Methods: A convenient sample of 327 college students were recruited from a university in the Deep South. Data were collected from an online self-administered questionnaire. Survey links were sent to undergraduate students by departments’ undergraduate program directors in the author’s university. Research recruitment flyers were also posted in common areas, including the student center, coffee shops, library, and restaurants on campus. Students who were interested in this study would contact research staff and finish the questionnaire online. Data measuring sociodemographic, health service access, health status, HPV knowledge, and HPV vaccination initiation and completion was collected. Logistic regressions were conducted to examine factors associated with HPV vaccine initiation and completion.
Results: About 54% of participants in the current study initiated HPV vaccination, and most of the participants who initiated the vaccination completed the series (52%). Participants who were female (OR=3.01, CI [1.38, 6.58]; OR=2.28, CI [1.07, 4.85]), aware of the HPV (OR=16.53, CI [5.60, 48.83]; OR=7.36, CI [2.99, 18.13]), and aware that “men should have HPV vaccination” (OR=2.33, CI [1.07, 5.09]; OR=3.27, CI [1.50, 7.12]) were more likely to initiate the HPV vaccine and complete the vaccine series.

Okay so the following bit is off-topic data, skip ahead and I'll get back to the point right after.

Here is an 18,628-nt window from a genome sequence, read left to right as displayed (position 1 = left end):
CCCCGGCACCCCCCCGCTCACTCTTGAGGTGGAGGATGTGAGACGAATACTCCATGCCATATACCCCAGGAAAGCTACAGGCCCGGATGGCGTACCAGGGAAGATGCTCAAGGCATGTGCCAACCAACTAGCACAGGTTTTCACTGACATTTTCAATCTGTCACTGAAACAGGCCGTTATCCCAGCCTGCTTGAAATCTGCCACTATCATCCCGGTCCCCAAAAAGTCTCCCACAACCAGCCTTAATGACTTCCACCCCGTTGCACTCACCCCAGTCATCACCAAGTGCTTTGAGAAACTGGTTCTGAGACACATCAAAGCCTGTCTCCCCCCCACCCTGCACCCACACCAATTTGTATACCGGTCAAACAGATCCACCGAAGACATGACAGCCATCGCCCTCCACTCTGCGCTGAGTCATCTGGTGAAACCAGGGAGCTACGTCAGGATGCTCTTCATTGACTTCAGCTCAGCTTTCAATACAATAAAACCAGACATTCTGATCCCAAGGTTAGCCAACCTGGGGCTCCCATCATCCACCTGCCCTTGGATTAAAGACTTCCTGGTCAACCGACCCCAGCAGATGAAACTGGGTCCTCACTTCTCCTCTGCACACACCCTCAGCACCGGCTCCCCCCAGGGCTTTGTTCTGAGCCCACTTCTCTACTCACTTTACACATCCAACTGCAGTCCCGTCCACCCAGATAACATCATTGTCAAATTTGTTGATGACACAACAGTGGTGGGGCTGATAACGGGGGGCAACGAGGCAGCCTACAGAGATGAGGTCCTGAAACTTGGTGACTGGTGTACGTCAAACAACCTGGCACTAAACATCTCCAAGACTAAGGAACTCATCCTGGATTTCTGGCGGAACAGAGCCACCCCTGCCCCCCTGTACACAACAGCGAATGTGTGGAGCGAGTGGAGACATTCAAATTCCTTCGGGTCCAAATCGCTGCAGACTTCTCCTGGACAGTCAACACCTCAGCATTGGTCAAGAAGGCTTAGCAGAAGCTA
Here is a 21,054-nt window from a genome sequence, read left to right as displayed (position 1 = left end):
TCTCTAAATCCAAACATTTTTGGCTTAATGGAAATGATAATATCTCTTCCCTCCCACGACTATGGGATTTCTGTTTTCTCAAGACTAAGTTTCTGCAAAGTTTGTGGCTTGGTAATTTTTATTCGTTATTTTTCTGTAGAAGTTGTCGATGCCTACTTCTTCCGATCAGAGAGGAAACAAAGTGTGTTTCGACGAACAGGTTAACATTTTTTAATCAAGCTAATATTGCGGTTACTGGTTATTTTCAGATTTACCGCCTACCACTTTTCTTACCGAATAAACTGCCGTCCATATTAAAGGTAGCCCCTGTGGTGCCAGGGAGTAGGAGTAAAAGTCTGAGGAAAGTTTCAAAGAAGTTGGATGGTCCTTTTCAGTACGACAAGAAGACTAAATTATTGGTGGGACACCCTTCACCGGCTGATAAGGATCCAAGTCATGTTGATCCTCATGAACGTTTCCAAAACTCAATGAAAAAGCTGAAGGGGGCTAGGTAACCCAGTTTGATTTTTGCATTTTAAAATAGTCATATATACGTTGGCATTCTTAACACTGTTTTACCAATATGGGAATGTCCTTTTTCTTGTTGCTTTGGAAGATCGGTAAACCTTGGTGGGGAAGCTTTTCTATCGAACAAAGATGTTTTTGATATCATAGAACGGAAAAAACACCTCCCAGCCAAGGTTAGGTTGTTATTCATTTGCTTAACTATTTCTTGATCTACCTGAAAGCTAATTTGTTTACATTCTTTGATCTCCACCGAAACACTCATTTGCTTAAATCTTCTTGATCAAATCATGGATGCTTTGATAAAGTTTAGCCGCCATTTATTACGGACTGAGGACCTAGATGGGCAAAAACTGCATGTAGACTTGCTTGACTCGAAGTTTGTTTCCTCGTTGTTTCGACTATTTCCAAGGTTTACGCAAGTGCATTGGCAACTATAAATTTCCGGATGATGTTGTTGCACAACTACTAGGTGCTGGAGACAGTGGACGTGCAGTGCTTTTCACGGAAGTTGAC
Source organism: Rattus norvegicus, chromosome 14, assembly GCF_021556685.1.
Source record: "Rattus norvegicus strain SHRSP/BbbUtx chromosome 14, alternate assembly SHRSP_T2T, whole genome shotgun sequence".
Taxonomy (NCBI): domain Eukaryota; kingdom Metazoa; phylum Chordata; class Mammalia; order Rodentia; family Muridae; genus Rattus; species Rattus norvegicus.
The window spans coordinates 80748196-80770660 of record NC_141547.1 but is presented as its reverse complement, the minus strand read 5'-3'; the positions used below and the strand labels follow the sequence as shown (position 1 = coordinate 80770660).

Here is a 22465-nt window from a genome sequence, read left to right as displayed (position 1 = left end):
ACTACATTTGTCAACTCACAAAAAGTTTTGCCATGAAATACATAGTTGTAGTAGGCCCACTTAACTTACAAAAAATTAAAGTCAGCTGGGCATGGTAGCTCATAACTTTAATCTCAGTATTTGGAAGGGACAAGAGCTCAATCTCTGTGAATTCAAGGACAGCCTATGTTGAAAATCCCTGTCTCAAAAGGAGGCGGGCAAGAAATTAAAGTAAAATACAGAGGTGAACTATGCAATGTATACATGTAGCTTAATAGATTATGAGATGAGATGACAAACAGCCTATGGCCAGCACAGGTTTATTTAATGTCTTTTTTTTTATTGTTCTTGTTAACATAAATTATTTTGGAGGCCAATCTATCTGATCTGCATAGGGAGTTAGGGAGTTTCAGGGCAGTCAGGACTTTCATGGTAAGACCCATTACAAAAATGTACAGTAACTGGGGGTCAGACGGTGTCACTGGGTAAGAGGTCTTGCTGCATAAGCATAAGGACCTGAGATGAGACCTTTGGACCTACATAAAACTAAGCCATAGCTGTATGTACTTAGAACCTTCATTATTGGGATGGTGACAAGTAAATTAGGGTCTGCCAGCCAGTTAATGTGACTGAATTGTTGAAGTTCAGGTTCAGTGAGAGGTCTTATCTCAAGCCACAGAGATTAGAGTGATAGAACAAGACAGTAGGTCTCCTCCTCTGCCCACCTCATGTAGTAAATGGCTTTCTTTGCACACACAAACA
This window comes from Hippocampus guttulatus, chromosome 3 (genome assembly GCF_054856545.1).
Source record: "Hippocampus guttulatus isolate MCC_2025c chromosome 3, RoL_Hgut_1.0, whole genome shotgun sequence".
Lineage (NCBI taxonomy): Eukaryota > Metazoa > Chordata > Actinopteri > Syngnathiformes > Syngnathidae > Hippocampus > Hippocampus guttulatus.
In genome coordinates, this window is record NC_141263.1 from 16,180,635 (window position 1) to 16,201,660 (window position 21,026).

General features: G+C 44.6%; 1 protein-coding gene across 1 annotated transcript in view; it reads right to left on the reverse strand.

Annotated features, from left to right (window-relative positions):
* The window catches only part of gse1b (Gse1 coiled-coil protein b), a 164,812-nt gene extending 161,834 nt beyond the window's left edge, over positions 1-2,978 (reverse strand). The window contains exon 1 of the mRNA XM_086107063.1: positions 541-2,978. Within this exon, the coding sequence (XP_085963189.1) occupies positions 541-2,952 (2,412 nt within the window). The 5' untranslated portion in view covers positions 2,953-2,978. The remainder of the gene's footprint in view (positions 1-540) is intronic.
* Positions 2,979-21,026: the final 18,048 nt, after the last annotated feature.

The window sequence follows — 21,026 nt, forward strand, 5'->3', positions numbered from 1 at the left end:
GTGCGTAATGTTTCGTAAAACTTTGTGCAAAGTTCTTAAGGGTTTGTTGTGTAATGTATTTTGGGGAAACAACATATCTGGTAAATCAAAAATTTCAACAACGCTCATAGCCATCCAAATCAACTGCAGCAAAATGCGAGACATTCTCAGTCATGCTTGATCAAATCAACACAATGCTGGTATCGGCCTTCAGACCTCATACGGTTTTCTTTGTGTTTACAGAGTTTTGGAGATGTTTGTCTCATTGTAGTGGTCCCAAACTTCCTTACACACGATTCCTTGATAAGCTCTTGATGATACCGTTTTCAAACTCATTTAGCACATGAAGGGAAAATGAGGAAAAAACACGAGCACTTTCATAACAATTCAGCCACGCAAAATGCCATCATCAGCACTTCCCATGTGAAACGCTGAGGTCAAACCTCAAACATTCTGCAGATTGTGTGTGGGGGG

Conclusions: The findings that only half students initiated and completed HPV vaccine series indicate that further studies and intervention strategies are needed. Factors that should be considered in the planning and designing strategies to improve HPV vaccination rates among college students are gender, HPV awareness, and HPV knowledge. The relatively low vaccination rate among college students also has implications for health practice and policy. Further studies and intervention strategies should target college student populations who are male and with little HPV health knowledge.